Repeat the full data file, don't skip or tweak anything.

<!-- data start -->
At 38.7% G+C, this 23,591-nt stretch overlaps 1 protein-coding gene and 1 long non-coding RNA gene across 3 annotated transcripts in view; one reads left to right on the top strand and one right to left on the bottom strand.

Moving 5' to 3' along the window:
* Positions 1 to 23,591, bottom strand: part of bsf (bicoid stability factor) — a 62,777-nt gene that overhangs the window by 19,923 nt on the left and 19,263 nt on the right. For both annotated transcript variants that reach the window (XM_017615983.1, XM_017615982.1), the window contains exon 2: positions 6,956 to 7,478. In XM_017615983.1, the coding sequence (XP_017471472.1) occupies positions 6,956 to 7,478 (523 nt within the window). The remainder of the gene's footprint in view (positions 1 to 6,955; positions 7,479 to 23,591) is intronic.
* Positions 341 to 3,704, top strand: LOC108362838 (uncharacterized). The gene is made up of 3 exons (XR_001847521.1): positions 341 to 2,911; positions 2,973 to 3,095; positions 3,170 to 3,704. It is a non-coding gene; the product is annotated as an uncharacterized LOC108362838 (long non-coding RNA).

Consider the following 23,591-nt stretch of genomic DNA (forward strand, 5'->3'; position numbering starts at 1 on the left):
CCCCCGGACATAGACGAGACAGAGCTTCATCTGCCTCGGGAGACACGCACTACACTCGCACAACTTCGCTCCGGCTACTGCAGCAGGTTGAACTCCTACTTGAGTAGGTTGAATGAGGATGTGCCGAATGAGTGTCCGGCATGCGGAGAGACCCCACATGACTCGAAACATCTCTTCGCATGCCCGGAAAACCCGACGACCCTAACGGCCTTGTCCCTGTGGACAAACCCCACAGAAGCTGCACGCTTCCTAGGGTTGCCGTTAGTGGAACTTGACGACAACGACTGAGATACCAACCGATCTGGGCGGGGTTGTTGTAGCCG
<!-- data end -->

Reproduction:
At 38.7% G+C, this 23,591-nt stretch overlaps 1 protein-coding gene and 1 long non-coding RNA gene across 3 annotated transcripts in view; one reads left to right on the top strand and one right to left on the bottom strand.

Moving 5' to 3' along the window:
* Positions 1 to 23,591, bottom strand: part of bsf (bicoid stability factor) — a 62,777-nt gene that overhangs the window by 19,923 nt on the left and 19,263 nt on the right. For both annotated transcript variants that reach the window (XM_017615983.1, XM_017615982.1), the window contains exon 2: positions 6,956 to 7,478. In XM_017615983.1, the coding sequence (XP_017471472.1) occupies positions 6,956 to 7,478 (523 nt within the window). The remainder of the gene's footprint in view (positions 1 to 6,955; positions 7,479 to 23,591) is intronic.
* Positions 341 to 3,704, top strand: LOC108362838 (uncharacterized). The gene is made up of 3 exons (XR_001847521.1): positions 341 to 2,911; positions 2,973 to 3,095; positions 3,170 to 3,704. It is a non-coding gene; the product is annotated as an uncharacterized LOC108362838 (long non-coding RNA).

Consider the following 23,591-nt stretch of genomic DNA (forward strand, 5'->3'; position numbering starts at 1 on the left):
CCCCCGGACATAGACGAGACAGAGCTTCATCTGCCTCGGGAGACACGCACTACACTCGCACAACTTCGCTCCGGCTACTGCAGCAGGTTGAACTCCTACTTGAGTAGGTTGAATGAGGATGTGCCGAATGAGTGTCCGGCATGCGGAGAGACCCCACATGACTCGAAACATCTCTTCGCATGCCCGGAAAACCCGACGACCCTAACGGCCTTGTCCCTGTGGACAAACCCCACAGAAGCTGCACGCTTCCTAGGGTTGCCGTTAGTGGAACTTGACGACAACGACTGAGATACCAACCGATCTGGGCGGGGTTGTTGTAGCCG